The Menace of Memes
Memes infect the internet and your mind with contagious ideas.
Posted October 31, 2019 | Reviewed by Matt Huston
A cute animal picture with a pithy saying can spread like wildfire across social media. Memes are contagious, infecting the internet and your mind. But those cute animal pictures can be dangerous.
Memes are ideas that infect minds. They develop by spreading from one person to another, like a transmittable disease. Or at least, that was the original idea proposed by Richard Dawkins in 1976. A meme is an idea that is easily transmitted from one mind to another through interaction – generally a conversation. Dawkins also noted that memes can change and evolve – becoming more fit so they are easier to pass along and be remembered. Memes evolve to become better at infecting your mind.
I’ve always thought of counting out rhymes as examples of memes. Maybe you learned “Eeny, meenie, miny, moe” as a child. If you did, it really was an idea that infected your mind. You caught it by playing with other kids (much like you catch a cold or the flu). You heard the rhyme, said it with other kids, and repeated it until the idea took up residence in your mind. Now, years later, your mind remains infected. And you have probably spread this infectious meme to others. This counting out rhyme has also evolved and morphed as it has spread from one person to another. Some people hold different versions, with different things caught by the toe and different endings. But the basic meme has spread throughout the minds of our common culture.
A counting-out rhyme isn’t particularly menacing. But memes have moved far beyond individual minds connecting in person. In essence, memes have evolved and found new habitats, the newest and largest of which is the internet.
Memes are menacing because they are particularly effective at getting people to adopt ideas. And internet memes are effective for several reasons.
First, adding a picture to a statement, research suggests, can make people more likely to believe the statement, even when the picture is completely unrelated to the idea. This is known as the truthiness effect (Newman, Garry, Bernstein, Kantner, & Lindsay, 2012). Something about adding a picture seems to make it easier to believe that something is true.
I’ve read a very nice statement about being stardust that was attributed to Einstein and placed with a picture of the physicist. But Einstein never made the statement. Or consider this Socrates meme. Again, a lovely quote attributed to a famous thinker. And there’s no evidence that Socrates ever said anything like that. These fake quotes attach one idea to a well-known person and give the quote more validity. Nonetheless, these memes remain out there and I’ve seen several similar fake quotes in my social media feed.
Which brings me to a second reason memes are effective – they are presented repeatedly as you scan social media. An attractive meme will get shared and reposted by many people. Even if it is a false statement, you may see the same meme multiple times. And repeating any statement, whether true or false, can make people more likely to believe the statement. This finding is the illusory truth effect (Hasher, Goldstein, & Toppino, 1977).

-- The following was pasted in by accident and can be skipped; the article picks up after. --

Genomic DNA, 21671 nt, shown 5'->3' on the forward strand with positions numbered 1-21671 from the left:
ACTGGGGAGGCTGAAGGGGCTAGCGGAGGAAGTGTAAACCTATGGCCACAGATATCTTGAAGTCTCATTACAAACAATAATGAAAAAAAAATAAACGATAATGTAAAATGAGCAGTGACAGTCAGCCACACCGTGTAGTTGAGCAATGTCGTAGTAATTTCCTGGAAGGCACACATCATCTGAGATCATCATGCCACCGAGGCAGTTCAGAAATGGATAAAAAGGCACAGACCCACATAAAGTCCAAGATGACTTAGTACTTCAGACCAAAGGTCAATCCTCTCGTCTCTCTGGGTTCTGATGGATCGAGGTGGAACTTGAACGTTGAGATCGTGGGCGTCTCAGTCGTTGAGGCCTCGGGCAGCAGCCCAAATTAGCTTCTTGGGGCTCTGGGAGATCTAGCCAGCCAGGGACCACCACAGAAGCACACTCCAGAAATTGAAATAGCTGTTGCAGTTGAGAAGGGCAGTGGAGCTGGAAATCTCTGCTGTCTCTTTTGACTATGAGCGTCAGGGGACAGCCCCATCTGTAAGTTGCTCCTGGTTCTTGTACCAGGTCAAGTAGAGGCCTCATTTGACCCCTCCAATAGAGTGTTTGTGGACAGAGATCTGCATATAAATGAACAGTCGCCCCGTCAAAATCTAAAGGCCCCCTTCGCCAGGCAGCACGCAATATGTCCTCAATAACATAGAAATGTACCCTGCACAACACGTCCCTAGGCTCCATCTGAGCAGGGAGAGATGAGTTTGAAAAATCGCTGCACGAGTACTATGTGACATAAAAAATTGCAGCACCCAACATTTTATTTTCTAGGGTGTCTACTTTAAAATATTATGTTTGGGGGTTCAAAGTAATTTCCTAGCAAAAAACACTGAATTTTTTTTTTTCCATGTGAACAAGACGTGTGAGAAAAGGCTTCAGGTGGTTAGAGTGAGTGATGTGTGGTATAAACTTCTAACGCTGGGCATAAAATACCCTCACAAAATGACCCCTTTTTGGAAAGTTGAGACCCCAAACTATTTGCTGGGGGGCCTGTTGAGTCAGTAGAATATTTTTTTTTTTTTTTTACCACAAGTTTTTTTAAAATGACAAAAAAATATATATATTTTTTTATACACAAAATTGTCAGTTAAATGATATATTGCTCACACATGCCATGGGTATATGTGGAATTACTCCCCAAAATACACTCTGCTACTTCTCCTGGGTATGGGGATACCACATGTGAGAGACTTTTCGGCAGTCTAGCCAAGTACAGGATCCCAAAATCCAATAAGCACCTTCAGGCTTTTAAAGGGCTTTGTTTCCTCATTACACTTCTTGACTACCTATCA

I think a third reason many memes are effective is that they get reused frequently. Take the “red dress meme” as an example. Undoubtedly, if you have a social media feed you’ve seen this basic meme multiple times. I’ve included a version that I created in this blog post. The basic idea is that a guy walking with one woman ignores her to stare at a different woman. People apply this meme to any set of ideas where you should be captivated by something important (critical thinking, in my example) but are distracted by something else (an interesting picture meme with a false idea, in my example).
If you already know the format of the argument, that can make it easier to process a new idea. The meme doesn’t care whether the idea is true or false. It just wants to spread from one mind to another.
But the most menacing aspect of memes is that they attack us when we are most vulnerable. I chose my version of the red dress meme somewhat thoughtfully. We all know we should be careful when exposed to information on the internet. We know there are fake posts, false information, and conspiracy theories. We should always be critical thinkers, especially when we dive into the internet. But when scanning through my social media feed, I’m not always engaged in critical thinking. I’m looking at pictures and posts of what my friends, family, and former students are doing. I’m happy when things go well. I’m concerned when they experience difficulties. I’m not critically evaluating their life experiences.
When I encounter a meme, I don’t always bother to check if the statement attached to the cute puppy photo is true. I see it and I scan onward. Then I see it again and again. I don’t realize how often I’ve seen it. But the idea is easier to process and may feel true.
Memes are menacing because they can infect our minds when we are likely to be vulnerable. Memes are also menacing because people are purposely using them to infect your mind with false information. So be careful when scanning your social media feeds. Beware of simple, attractive ideas with pictures. Be careful, or the memes will infect your mind.
Hasher, Goldstein, & Toppino, (1977). Frequency and the conference of referential validity. Journal of Verbal Learning and Verbal Behavior, 16, 107-112.
Newman, Garry, Bernstein, Kantner, & Lindsay (2012). Nonprobative photographs (or words) inflate truthiness. Psychonomic Bulletin and Review, 19, 969-974.